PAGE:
Crowds of recruits were gathering outside the centre in western Baghdad's Nissur Square on Sunday morning when the bomber detonated explosives strapped to his body, a police spokesman said.
He said the toll was expected to rise as many of the injuries were serious.
Fighters regularly attack Iraq's fledgling security forces, often bombing recruitment drives as the government and US forces continue trying to boost their capability.
The attack was one of several in the capital on Sunday.
Just south of the city, police were searching for men who killed 10 Shia travellers and kidnapped about 50 others on Saturday night.
Earlier on Sunday, a pair of roadside bombings, directed against police patrols in Baghdad, killed at least six passers-by and wounded six others, said police spokesman Mohammed Abd al-Ghani.
Iraqi police commandos and US
soldiers secure the site
A car bomb outside a market in Baghdad's primarily Shia Karradah town centre killed at least one person and wounded five others, while a similar bomb killed two people and injured 13 in the mainly Sunni neighbourhood of Radhwaniyah, police said.
Unidentified attackers also shot dead police brigadier Abd al-Mutalib Hassan as he was leaving his Karradah home for work.
Five people were killed in drive-by shooting in different parts of Baqouba, 60km northeast of Baghdad.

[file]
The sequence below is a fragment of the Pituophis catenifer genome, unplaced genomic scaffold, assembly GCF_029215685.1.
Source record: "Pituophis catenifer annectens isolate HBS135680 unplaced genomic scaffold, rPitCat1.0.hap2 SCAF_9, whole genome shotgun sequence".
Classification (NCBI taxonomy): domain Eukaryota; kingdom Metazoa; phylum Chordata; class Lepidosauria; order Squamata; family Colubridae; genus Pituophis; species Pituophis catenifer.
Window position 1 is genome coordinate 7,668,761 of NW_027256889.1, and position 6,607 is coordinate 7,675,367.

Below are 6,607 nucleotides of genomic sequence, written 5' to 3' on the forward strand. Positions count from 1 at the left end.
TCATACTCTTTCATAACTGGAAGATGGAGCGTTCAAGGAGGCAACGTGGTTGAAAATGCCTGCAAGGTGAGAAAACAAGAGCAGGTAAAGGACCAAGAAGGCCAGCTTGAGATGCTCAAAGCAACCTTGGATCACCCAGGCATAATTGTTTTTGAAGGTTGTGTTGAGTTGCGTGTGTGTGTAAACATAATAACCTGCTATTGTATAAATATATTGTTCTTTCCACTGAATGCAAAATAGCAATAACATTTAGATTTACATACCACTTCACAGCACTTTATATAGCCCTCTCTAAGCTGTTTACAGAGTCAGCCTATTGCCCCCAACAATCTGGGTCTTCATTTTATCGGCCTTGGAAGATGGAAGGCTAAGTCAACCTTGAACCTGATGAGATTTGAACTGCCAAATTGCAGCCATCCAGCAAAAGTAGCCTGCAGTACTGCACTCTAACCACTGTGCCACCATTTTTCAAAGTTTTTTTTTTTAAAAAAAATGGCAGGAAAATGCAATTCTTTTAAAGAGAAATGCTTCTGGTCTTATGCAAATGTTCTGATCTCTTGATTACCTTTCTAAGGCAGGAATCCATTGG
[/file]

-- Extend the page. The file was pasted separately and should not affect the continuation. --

The victims included a teacher, a taxi driver, a labourer, a truck driver and a phone company worker, provincial police said.
Patrols were looking for Sunni men who ambushed a convoy of minibuses at a fake checkpoint on a road near the town of Latifiyah, about 32km south of Baghdad in the so-called Triangle of Death on Saturday.
"We demand that the government take quick action to send troops there in order to know the fate of those kidnapped"
Abd al-Karim al-Anzi,
leading Shia politician
The men murdered 10 Shia passengers before taking the rest captives to an unknown location, said the spokesman.
A leading Shia politician said that local tribes had armed themselves and were headed to the area to join in the search, a step likely to set off more killings.
In an address to parliament, politician Abd al-Karim al-Anzi said the kidnappers had worn Iraqi army uniforms.
He said: "We demand that the government take quick action to send troops there in order to know the fate of those kidnapped."